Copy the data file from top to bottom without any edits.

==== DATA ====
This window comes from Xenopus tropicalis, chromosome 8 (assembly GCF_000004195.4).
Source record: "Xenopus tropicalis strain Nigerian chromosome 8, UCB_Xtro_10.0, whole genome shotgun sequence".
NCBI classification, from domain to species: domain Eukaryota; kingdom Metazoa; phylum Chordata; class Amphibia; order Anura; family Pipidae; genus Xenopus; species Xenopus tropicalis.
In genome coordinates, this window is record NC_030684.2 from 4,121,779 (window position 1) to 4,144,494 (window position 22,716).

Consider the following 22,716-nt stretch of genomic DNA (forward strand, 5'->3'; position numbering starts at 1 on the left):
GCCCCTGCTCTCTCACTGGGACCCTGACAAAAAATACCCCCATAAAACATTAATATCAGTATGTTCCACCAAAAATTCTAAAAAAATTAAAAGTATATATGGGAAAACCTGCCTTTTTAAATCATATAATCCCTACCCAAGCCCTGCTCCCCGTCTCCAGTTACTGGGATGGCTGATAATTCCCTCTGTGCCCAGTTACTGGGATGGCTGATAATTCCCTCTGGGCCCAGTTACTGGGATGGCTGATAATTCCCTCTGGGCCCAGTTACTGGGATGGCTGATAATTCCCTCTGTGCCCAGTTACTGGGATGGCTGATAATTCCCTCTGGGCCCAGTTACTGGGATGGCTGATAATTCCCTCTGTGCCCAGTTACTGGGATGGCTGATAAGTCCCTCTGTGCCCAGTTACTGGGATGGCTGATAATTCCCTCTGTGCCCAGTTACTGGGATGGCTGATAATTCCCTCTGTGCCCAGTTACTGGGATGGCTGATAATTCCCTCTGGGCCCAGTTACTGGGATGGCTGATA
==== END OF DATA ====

This window comes from Xenopus tropicalis, chromosome 8 (assembly GCF_000004195.4).
Source record: "Xenopus tropicalis strain Nigerian chromosome 8, UCB_Xtro_10.0, whole genome shotgun sequence".
NCBI classification, from domain to species: domain Eukaryota; kingdom Metazoa; phylum Chordata; class Amphibia; order Anura; family Pipidae; genus Xenopus; species Xenopus tropicalis.
In genome coordinates, this window is record NC_030684.2 from 4,121,779 (window position 1) to 4,144,494 (window position 22,716).

Consider the following 22,716-nt stretch of genomic DNA (forward strand, 5'->3'; position numbering starts at 1 on the left):
GCCCCTGCTCTCTCACTGGGACCCTGACAAAAAATACCCCCATAAAACATTAATATCAGTATGTTCCACCAAAAATTCTAAAAAAATTAAAAGTATATATGGGAAAACCTGCCTTTTTAAATCATATAATCCCTACCCAAGCCCTGCTCCCCGTCTCCAGTTACTGGGATGGCTGATAATTCCCTCTGTGCCCAGTTACTGGGATGGCTGATAATTCCCTCTGGGCCCAGTTACTGGGATGGCTGATAATTCCCTCTGGGCCCAGTTACTGGGATGGCTGATAATTCCCTCTGTGCCCAGTTACTGGGATGGCTGATAATTCCCTCTGGGCCCAGTTACTGGGATGGCTGATAATTCCCTCTGTGCCCAGTTACTGGGATGGCTGATAAGTCCCTCTGTGCCCAGTTACTGGGATGGCTGATAATTCCCTCTGTGCCCAGTTACTGGGATGGCTGATAATTCCCTCTGTGCCCAGTTACTGGGATGGCTGATAATTCCCTCTGGGCCCAGTTACTGGGATGGCTGATA